Sergey Nivens - stock.adobe.com
Price and proximity have been the classic key metrics for businesses selecting a cloud provider, but rigorous assessment of underlying network architecture – a key component of service performance – is often overlooked, according to research from ThousandEyes.
This come from the internet and cloud intelligence company’s second annual Cloud performance benchmark, which compares global network performance and connectivity differences between the five major public cloud providers – Amazon Web Services (AWS), Google Cloud Platform (GCP), Microsoft Azure, Alibaba Cloud, and IBM Cloud.
The research derived results from an analysis of more than 320 million data points collected from 98 global metro locations over the course of 30 days, using both end-to-end performance and in-depth path measurement techniques.
It found that contrary to some customers’ perceptions, some cloud providers rely heavily on the public internet to transport traffic instead of private backbone networks to transport customer traffic their backbones, something which can affect performance predictability.
ThousandEyes urged decision makers to consult the detailed findings to choose the best cloud provider on a per-region basis to ensure optimal performance globally, as regional performance differences can make a significant impact in terms of performance gains or losses.
Another surprising finding was that AWS Global Accelerator did not always out-perform the internet. The study found that while there are many examples of performance gains in various regions worldwide, the Global Accelerator that lets customers use the AWS private backbone network for a fee is not a one-size-fits-all solution. There were several examples where the internet performed faster and more reliably than Global Accelerator, or where the results are negligible.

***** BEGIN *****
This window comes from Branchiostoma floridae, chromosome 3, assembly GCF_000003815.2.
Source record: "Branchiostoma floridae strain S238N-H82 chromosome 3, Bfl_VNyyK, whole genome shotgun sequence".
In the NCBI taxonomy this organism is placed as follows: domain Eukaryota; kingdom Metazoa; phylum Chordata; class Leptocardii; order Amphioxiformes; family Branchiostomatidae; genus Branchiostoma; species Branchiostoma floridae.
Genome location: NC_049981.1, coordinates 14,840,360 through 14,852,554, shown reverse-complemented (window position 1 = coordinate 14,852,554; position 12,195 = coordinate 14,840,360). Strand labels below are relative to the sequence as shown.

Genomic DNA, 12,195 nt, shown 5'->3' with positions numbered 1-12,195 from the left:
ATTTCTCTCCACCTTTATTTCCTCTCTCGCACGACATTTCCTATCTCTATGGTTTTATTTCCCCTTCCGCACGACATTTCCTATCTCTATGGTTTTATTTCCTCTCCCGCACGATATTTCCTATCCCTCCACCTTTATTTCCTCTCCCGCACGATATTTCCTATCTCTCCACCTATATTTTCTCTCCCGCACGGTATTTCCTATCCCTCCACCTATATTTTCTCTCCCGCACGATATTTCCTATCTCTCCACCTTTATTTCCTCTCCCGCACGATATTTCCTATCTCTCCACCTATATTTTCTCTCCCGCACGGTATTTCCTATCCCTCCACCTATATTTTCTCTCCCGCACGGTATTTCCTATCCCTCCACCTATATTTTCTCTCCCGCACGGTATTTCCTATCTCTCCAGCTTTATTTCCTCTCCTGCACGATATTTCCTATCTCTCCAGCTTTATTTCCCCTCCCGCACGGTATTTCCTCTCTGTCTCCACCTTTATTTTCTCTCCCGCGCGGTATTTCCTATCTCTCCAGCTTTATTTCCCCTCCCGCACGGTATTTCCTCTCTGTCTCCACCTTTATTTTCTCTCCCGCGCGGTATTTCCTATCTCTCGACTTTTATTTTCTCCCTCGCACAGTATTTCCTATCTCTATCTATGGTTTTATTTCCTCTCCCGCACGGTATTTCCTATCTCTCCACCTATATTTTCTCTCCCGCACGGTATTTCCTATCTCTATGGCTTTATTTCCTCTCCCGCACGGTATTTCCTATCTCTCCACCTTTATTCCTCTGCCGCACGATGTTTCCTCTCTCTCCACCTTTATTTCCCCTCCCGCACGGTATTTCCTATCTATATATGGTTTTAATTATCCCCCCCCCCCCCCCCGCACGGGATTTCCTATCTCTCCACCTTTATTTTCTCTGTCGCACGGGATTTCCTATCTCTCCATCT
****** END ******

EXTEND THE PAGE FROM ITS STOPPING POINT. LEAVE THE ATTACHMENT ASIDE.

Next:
ThousandEyes advised businesses looking to get every performance edge possible should consider which broadband internet service provider (ISP) they select, depending on which cloud they most heavily rely on. The study reported performance gains and losses depending on which broadband provider businesses used to connect to each cloud.
Commenting on the research, ThousandEyes research author and director of product marketing, Archana Kesavan, said: “When businesses need to decide which cloud provider best meets their needs, one metric that’s notably missing from their assessments has been performance data, mainly because it’s never been available or has, at best, been myopic.
“Understanding cloud performance is essential for planning and for ongoing measurement, so you can be assured that you’re providing customers and employees with the best possible performance.”
Zeus Kerravala, principal analyst at ZK Research, added: “The 2019 ThousandEyes Cloud performance benchmark shows just how widely performance can vary from the top cloud service providers, and reinforces the point that businesses should remain diligent about collecting network intelligence and measure their own performance to ensure they are getting what they expect from their cloud providers.”
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